A new memoir by Alia Malek traces the history of one matriarchal family through the long and complicated history of Syria in the twentieth century, as the lives and destinies of several women run parallel to that of the country itself.
Malek sets out to create an accessible narrative in her memoir, The Home That Was Our Country, which explains the complex and rich history and culture of her homeland through anecdotes of her maternal grandmother and mother as they make a name from themselves in the patriarchal, traditional society of 20th-century Syria.
Malek gives her readers an understanding of the diverse society her country once was. She paints a rich picture of Syria through the generations, expertly weaving historical information into her narratives while balancing it with personal stories of the women who came before her.
The memoir is easily read by someone with an interest in the Syrian revolution, but the book requires no more than basic knowledge of the country to be appreciated. If Malek accomplishes anything with her book, it is illustrating the complicated nature of revolution. There are few heroes or villains, just ordinary people trying to navigate a challenging world of political oppression and citizen suppression in order to survive.
Born in Baltimore to Syrian immigrants, Malek discusses her return to Syria in 2011 where she worked as a journalist undercover, writing anonymously in a number of publications including the New York Times. The Home That Was Our Country is among the first books written about the Syrian revolution in English, for a North American audience, by a Syrian. As an American-Syrian a woman from a Christian family, who lived a middle-class life in America before returning to Syria as an adult, she breaks the stereotypes stuck in the American psyche of poor refugees on boats in the Mediterranean.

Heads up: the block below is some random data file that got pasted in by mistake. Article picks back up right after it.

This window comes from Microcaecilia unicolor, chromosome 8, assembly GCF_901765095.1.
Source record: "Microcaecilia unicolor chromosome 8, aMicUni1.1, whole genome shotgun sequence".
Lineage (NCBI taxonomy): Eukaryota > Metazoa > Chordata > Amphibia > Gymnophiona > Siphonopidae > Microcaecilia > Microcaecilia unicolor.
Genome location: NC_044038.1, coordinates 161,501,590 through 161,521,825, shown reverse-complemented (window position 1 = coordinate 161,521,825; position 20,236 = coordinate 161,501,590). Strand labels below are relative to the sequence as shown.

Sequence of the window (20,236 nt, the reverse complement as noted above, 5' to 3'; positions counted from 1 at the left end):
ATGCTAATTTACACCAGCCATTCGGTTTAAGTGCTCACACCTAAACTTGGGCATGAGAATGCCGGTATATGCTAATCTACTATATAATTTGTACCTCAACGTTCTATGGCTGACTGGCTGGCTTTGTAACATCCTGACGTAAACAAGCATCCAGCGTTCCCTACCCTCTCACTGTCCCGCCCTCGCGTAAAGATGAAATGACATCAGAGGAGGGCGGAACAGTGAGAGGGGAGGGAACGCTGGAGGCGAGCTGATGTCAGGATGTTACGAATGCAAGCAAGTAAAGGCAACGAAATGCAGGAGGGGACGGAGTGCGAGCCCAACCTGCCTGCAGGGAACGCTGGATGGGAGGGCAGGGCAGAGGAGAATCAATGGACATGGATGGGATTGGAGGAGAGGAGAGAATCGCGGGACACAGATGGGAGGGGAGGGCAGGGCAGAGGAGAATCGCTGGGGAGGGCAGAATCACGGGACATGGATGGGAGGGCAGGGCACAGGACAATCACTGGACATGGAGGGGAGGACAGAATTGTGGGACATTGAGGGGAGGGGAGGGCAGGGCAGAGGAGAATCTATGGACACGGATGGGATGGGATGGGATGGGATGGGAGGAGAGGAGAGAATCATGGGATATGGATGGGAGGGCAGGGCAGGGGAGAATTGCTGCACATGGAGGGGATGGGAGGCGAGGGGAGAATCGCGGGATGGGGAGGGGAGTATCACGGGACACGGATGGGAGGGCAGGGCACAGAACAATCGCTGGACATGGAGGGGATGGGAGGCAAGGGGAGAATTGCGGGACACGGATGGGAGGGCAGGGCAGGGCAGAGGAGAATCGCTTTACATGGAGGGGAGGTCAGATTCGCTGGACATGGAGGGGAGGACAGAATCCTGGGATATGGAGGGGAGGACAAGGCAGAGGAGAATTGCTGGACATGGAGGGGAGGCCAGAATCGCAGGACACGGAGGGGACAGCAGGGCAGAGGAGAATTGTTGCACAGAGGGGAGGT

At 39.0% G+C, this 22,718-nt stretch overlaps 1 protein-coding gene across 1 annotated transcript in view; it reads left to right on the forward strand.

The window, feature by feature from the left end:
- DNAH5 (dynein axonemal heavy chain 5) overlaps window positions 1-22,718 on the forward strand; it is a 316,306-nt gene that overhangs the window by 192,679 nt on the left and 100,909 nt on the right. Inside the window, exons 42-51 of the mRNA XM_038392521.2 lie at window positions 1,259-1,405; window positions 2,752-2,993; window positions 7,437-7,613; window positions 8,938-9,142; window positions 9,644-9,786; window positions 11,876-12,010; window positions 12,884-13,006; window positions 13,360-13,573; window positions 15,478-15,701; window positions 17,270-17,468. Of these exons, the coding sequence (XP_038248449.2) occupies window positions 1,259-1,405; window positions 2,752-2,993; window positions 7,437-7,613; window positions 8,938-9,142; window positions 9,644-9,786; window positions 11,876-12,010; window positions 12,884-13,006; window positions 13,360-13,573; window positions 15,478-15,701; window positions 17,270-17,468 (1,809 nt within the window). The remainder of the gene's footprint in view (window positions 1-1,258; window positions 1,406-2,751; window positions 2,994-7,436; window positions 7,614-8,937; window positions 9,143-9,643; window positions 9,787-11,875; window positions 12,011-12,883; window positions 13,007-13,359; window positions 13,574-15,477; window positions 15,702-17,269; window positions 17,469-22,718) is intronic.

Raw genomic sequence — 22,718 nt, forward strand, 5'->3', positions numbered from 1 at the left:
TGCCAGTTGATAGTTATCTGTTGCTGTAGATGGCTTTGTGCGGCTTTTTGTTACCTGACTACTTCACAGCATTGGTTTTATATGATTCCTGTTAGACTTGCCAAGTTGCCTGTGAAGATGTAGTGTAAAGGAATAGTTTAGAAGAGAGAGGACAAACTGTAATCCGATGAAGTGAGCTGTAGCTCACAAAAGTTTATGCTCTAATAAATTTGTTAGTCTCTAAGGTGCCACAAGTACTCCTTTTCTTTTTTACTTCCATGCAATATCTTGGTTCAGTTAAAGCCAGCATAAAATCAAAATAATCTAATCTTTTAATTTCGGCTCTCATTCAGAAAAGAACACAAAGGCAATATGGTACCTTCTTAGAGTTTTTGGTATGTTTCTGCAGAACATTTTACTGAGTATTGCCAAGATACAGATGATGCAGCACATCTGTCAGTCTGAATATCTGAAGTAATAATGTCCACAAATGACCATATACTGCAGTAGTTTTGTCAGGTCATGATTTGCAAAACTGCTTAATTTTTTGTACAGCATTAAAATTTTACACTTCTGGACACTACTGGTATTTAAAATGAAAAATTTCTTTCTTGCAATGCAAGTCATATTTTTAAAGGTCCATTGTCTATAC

The only flaw in Malek’s book is that she refrains from discussing the role of terrorism in the Syrian conflict. She recounts in detail the actions of the Assad regime and the Free Syrian Army, and in some parts she mentions al-Qaeda and a terrorist attack attributed to them, but she never speaks about the Islamic State. For a group that has become a major player in the conflict—and a large part of the global consciousness—Malek is strangely silent about it.
Despite this omission, Malek has managed to produce a brilliant book that deals with the grey areas of conflict. She acknowledges her own complicity in the regime’s actions, quoting the South African poet Breyten Breytenbach: “The two of you, violator and victim are linked, forever perhaps, by the obscenity of what has been revealed to you, by the sad knowledge of what people are capable of. We are all guilty.” Each day she walks past the secret police headquarters in her neighbourhood, turning her eyes and thoughts away from the people who are imprisoned and tortured in its haunting depths. Malek shows that a revolution and civil war are not black and white—instead it is a nuanced and complex mixture of sectarianism, historical grievances, and hope for a better future.
Malek has written a beautiful and heartbreaking memoir about a nation once diverse, tolerant, and peaceful, but now facing an unknown future. In the ruins of a shattered country, she leaves us with a powerful question: “Who will remember the Syria that was, and who will be there to greet its new dawn and dream it a better future?”